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Could chloroplast hold key to fruit ripening in crops?

Visit University of Leicester websiteBBSRC contributes to Global Food Security

2 November 2012

Could chloroplast hold key to fruit ripening in crops? - 2 November 2012. Image: Paul Jarvis and Qihua Ling

Arabidopsis seedlings of three different genotypes grown in sectors. Wild-type plants (top) have a dark green colour, reflecting their large chloroplasts with extensive thylakoid membrane networks; the ppi1 single mutant plants (bottom right) are pale yellow in colour, due to the fact that their chloroplasts do not develop properly; the sp1 ppi1 double mutant (bottom left) has a much greener appearance than ppi1 and contain chloroplasts that are much more developed due to the absence of the SP1 protein. Image: Paul Jarvis and Qihua Ling

University of Leicester biologists discover plant cell regulation process affects chloroplasts.

Biologists may have unearthed the potential to manipulate the functions of chloroplasts, the parts of plant cells responsible for photosynthesis.

Researchers in the University of Leicester's Department of Biology discovered that chloroplasts are affected by the ubiquitin proteasome system (UPS) - a process which causes the breakdown of unwanted proteins in cells, previously thought to only act on central parts of the cell.

As a result, the researchers believe they may be able to use specific proteins to regulate the functions of chloroplasts - such as the conversion of chloroplasts into highly-pigmented chromoplasts during the ripening of fruit.

Their paper, Chloroplast Biogenesis is Regulated by Direct Action of the Ubiquitin-Proteasome System, is due to be published in the journal Science on Friday, November 2.

The paper identifies a gene (SP1) in the nuclei of plant cells that codes for a protein called a ubiquitin E3 ligase which is able to regulate chloroplast development through the UPS process.

The team are already investigating the potential for harnessing the SP1 gene in crop plants, for example to affect the ripening of fruits such as tomatoes, bell peppers and citrus.

The University's Enterprise & Business Development Office has filed a patent application with a view to developing practical applications for the research.

Could chloroplast hold key to fruit ripening in crops? - 2 November 2012. Image: Mats and Paula Töpel

Chloroplasts from three different genotypes of Arabidopsis thaliana: a healthy wild-type chloroplast with an extensive thylakoid membrane network (centre); a chloroplast from a ppi1 mutant plant which lacks the atToc33 protein (bottom); and a ppi1 plant with a second mutation in the SP1 gene (top). Chloroplasts from the sp1 ppi1 double mutant are much more developed than ppi1 single-mutant chloroplasts as the effects of atToc33’s absence have been substantially suppressed by the absence of SP1. Image: Mats and Paula Töpel

Professor Paul Jarvis, of the University's Department of Biology, has led the project since its inception in 2000.

He said: "Our work shows that the UPS also acts on subcellular compartments in plant cells called chloroplasts, which are responsible for the light-driven reactions of photosynthesis that power almost all life on Earth.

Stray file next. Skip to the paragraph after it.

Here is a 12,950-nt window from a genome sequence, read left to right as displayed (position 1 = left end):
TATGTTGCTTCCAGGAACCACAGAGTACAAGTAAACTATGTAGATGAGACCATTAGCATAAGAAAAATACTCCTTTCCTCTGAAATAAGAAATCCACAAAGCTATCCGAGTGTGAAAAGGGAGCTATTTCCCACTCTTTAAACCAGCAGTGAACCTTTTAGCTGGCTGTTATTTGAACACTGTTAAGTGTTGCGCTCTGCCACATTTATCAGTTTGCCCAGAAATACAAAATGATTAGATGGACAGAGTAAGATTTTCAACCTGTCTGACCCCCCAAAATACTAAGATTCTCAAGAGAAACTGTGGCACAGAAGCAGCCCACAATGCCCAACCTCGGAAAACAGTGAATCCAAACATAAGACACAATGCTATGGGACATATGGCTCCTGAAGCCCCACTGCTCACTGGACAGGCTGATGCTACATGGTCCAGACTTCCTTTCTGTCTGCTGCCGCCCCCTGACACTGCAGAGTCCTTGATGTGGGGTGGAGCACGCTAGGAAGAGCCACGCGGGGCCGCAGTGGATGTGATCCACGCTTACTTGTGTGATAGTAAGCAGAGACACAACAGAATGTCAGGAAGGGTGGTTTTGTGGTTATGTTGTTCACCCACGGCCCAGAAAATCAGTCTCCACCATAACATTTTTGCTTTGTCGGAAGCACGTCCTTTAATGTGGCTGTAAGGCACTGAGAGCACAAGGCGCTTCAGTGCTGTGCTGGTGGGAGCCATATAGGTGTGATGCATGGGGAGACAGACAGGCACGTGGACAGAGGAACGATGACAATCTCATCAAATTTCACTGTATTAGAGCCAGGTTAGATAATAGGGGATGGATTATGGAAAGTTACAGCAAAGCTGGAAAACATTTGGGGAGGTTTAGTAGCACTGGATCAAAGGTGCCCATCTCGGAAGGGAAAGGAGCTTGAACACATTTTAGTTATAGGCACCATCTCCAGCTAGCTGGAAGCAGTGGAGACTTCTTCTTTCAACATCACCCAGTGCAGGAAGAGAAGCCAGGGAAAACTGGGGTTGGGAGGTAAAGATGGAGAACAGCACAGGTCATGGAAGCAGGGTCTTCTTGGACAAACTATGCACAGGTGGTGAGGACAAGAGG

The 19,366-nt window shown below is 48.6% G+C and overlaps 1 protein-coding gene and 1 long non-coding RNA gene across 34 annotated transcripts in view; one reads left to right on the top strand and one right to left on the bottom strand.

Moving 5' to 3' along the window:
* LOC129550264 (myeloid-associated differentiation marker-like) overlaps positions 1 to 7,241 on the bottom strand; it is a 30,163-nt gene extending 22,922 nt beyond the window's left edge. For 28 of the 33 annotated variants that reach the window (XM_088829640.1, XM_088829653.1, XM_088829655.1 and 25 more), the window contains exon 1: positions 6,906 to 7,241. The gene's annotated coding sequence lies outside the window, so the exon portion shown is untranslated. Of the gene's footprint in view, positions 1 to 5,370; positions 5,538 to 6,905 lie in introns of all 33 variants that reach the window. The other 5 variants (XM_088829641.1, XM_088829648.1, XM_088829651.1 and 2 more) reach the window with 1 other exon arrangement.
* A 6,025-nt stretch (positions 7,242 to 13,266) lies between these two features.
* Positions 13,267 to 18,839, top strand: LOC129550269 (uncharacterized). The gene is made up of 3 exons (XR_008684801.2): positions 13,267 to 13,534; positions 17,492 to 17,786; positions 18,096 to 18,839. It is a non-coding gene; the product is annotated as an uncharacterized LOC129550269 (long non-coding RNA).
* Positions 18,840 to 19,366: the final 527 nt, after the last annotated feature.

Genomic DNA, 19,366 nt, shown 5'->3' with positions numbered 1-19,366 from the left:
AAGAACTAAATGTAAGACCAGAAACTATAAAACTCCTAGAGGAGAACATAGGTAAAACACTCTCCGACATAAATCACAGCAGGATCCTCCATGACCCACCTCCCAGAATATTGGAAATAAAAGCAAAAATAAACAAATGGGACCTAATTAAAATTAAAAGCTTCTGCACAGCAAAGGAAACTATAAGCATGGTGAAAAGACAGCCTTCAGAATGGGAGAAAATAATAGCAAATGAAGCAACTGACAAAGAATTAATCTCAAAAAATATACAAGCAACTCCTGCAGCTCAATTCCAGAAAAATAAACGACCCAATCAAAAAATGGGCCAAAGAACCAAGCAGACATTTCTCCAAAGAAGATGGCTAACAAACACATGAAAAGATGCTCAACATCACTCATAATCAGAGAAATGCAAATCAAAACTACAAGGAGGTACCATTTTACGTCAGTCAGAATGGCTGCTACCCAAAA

"Identification of this previously-unsuspected link between the UPS and chloroplasts constitutes a major breakthrough in biology, and may enable the manipulation of chloroplast functions in crops.

"It is incredible to get to this point - it has been a long journey. We have known for some time that this was going to be a big breakthrough."

The research has been funded by grants from the Biotechnology and Biological Sciences Research Council (BBSRC).

Professor Douglas Kell, Chief Executive of BBSRC, said: "To ensure that we have enough healthy, sustainable food for a growing population, we need to find a range of novel solutions to challenges such as improving crop yields and reducing food waste. This research highlights one of the many ways in which science can help.

"The ripening process can happen quickly, and it can take just a few days for a fruit or vegetable to be considered inedible. This unavoidable process means big losses to both farmers and consumers. This discovery brings us one step closer to greater control over ripening so that we have greater flexibility for farmers when supplying produces in the best condition."

ENDS

About BBSRC

BBSRC invests in world-class bioscience research and training on behalf of the UK public. Our aim is to further scientific knowledge, to promote economic growth, wealth and job creation and to improve quality of life in the UK and beyond.

Funded by Government, and with an annual budget of around £445M (2011-2012), we support research and training in universities and strategically funded institutes. BBSRC research and the people we fund are helping society to meet major challenges, including food security, green energy and healthier, longer lives. Our investments underpin important UK economic sectors, such as farming, food, industrial biotechnology and pharmaceuticals.

For more information about BBSRC, our science and our impact see: www.bbsrc.ac.uk.
For more information about BBSRC strategically funded institutes see: www.bbsrc.ac.uk/institutes.

External contact

Professor Paul Jarvis, University of Leicester

tel: 0116 223 1296